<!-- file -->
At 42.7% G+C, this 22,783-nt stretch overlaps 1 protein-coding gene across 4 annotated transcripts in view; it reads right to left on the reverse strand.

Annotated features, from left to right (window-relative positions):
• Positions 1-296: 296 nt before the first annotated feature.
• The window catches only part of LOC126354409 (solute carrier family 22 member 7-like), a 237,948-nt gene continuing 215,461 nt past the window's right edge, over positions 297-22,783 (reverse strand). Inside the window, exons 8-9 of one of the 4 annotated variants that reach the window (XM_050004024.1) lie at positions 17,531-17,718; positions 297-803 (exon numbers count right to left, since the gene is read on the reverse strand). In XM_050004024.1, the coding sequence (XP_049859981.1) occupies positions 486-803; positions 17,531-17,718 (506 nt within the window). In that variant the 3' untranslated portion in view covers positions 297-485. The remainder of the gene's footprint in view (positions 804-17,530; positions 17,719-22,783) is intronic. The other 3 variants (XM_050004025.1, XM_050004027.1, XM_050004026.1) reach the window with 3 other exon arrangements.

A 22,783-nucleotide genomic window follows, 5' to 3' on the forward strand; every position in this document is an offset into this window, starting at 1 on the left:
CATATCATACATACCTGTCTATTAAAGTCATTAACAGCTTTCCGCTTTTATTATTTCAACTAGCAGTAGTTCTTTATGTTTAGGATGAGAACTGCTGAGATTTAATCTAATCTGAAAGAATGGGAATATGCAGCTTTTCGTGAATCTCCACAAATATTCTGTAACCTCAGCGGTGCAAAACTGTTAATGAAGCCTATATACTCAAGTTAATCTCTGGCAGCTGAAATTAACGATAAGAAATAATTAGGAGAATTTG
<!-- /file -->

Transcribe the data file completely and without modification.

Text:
At 42.7% G+C, this 22,783-nt stretch overlaps 1 protein-coding gene across 4 annotated transcripts in view; it reads right to left on the reverse strand.

Annotated features, from left to right (window-relative positions):
• Positions 1-296: 296 nt before the first annotated feature.
• The window catches only part of LOC126354409 (solute carrier family 22 member 7-like), a 237,948-nt gene continuing 215,461 nt past the window's right edge, over positions 297-22,783 (reverse strand). Inside the window, exons 8-9 of one of the 4 annotated variants that reach the window (XM_050004024.1) lie at positions 17,531-17,718; positions 297-803 (exon numbers count right to left, since the gene is read on the reverse strand). In XM_050004024.1, the coding sequence (XP_049859981.1) occupies positions 486-803; positions 17,531-17,718 (506 nt within the window). In that variant the 3' untranslated portion in view covers positions 297-485. The remainder of the gene's footprint in view (positions 804-17,530; positions 17,719-22,783) is intronic. The other 3 variants (XM_050004025.1, XM_050004027.1, XM_050004026.1) reach the window with 3 other exon arrangements.

A 22,783-nucleotide genomic window follows, 5' to 3' on the forward strand; every position in this document is an offset into this window, starting at 1 on the left:
CATATCATACATACCTGTCTATTAAAGTCATTAACAGCTTTCCGCTTTTATTATTTCAACTAGCAGTAGTTCTTTATGTTTAGGATGAGAACTGCTGAGATTTAATCTAATCTGAAAGAATGGGAATATGCAGCTTTTCGTGAATCTCCACAAATATTCTGTAACCTCAGCGGTGCAAAACTGTTAATGAAGCCTATATACTCAAGTTAATCTCTGGCAGCTGAAATTAACGATAAGAAATAATTAGGAGAATTTG